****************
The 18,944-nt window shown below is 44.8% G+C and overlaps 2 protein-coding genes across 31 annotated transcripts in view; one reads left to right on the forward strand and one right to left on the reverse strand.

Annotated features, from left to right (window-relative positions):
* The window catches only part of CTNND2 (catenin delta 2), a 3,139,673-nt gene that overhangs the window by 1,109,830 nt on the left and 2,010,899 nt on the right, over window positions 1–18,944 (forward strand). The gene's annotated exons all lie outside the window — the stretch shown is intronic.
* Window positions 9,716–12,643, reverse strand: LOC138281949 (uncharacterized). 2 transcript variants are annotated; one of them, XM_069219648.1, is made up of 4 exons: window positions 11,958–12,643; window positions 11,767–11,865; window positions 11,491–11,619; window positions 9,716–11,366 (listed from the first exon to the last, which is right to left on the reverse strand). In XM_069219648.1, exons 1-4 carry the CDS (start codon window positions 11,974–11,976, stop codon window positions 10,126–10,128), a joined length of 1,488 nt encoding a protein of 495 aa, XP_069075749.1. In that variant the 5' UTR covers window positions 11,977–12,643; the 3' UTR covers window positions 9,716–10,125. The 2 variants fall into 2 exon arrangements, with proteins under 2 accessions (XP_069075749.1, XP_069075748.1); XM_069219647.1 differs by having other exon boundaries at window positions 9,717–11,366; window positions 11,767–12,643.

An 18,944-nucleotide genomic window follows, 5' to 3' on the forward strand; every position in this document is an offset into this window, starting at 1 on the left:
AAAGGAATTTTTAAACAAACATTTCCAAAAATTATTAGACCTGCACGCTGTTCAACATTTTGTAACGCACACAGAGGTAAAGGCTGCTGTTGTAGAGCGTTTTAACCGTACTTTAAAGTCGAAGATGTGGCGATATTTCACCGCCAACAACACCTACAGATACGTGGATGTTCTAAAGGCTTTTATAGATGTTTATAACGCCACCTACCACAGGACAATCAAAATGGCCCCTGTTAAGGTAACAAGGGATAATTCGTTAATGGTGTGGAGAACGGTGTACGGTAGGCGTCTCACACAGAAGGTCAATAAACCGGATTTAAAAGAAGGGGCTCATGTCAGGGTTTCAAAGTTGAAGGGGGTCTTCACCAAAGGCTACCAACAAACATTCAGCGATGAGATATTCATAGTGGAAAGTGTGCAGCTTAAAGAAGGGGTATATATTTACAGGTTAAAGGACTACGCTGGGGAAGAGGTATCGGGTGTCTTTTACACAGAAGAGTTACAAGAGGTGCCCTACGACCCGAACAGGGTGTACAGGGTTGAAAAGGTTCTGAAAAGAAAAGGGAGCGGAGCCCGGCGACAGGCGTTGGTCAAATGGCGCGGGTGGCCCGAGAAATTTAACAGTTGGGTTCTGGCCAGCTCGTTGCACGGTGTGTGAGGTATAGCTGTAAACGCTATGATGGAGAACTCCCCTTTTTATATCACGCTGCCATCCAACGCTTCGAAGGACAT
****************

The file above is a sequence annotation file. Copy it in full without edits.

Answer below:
The 18,944-nt window shown below is 44.8% G+C and overlaps 2 protein-coding genes across 31 annotated transcripts in view; one reads left to right on the forward strand and one right to left on the reverse strand.

Annotated features, from left to right (window-relative positions):
* The window catches only part of CTNND2 (catenin delta 2), a 3,139,673-nt gene that overhangs the window by 1,109,830 nt on the left and 2,010,899 nt on the right, over window positions 1–18,944 (forward strand). The gene's annotated exons all lie outside the window — the stretch shown is intronic.
* Window positions 9,716–12,643, reverse strand: LOC138281949 (uncharacterized). 2 transcript variants are annotated; one of them, XM_069219648.1, is made up of 4 exons: window positions 11,958–12,643; window positions 11,767–11,865; window positions 11,491–11,619; window positions 9,716–11,366 (listed from the first exon to the last, which is right to left on the reverse strand). In XM_069219648.1, exons 1-4 carry the CDS (start codon window positions 11,974–11,976, stop codon window positions 10,126–10,128), a joined length of 1,488 nt encoding a protein of 495 aa, XP_069075749.1. In that variant the 5' UTR covers window positions 11,977–12,643; the 3' UTR covers window positions 9,716–10,125. The 2 variants fall into 2 exon arrangements, with proteins under 2 accessions (XP_069075749.1, XP_069075748.1); XM_069219647.1 differs by having other exon boundaries at window positions 9,717–11,366; window positions 11,767–12,643.

An 18,944-nucleotide genomic window follows, 5' to 3' on the forward strand; every position in this document is an offset into this window, starting at 1 on the left:
AAAGGAATTTTTAAACAAACATTTCCAAAAATTATTAGACCTGCACGCTGTTCAACATTTTGTAACGCACACAGAGGTAAAGGCTGCTGTTGTAGAGCGTTTTAACCGTACTTTAAAGTCGAAGATGTGGCGATATTTCACCGCCAACAACACCTACAGATACGTGGATGTTCTAAAGGCTTTTATAGATGTTTATAACGCCACCTACCACAGGACAATCAAAATGGCCCCTGTTAAGGTAACAAGGGATAATTCGTTAATGGTGTGGAGAACGGTGTACGGTAGGCGTCTCACACAGAAGGTCAATAAACCGGATTTAAAAGAAGGGGCTCATGTCAGGGTTTCAAAGTTGAAGGGGGTCTTCACCAAAGGCTACCAACAAACATTCAGCGATGAGATATTCATAGTGGAAAGTGTGCAGCTTAAAGAAGGGGTATATATTTACAGGTTAAAGGACTACGCTGGGGAAGAGGTATCGGGTGTCTTTTACACAGAAGAGTTACAAGAGGTGCCCTACGACCCGAACAGGGTGTACAGGGTTGAAAAGGTTCTGAAAAGAAAAGGGAGCGGAGCCCGGCGACAGGCGTTGGTCAAATGGCGCGGGTGGCCCGAGAAATTTAACAGTTGGGTTCTGGCCAGCTCGTTGCACGGTGTGTGAGGTATAGCTGTAAACGCTATGATGGAGAACTCCCCTTTTTATATCACGCTGCCATCCAACGCTTCGAAGGACAT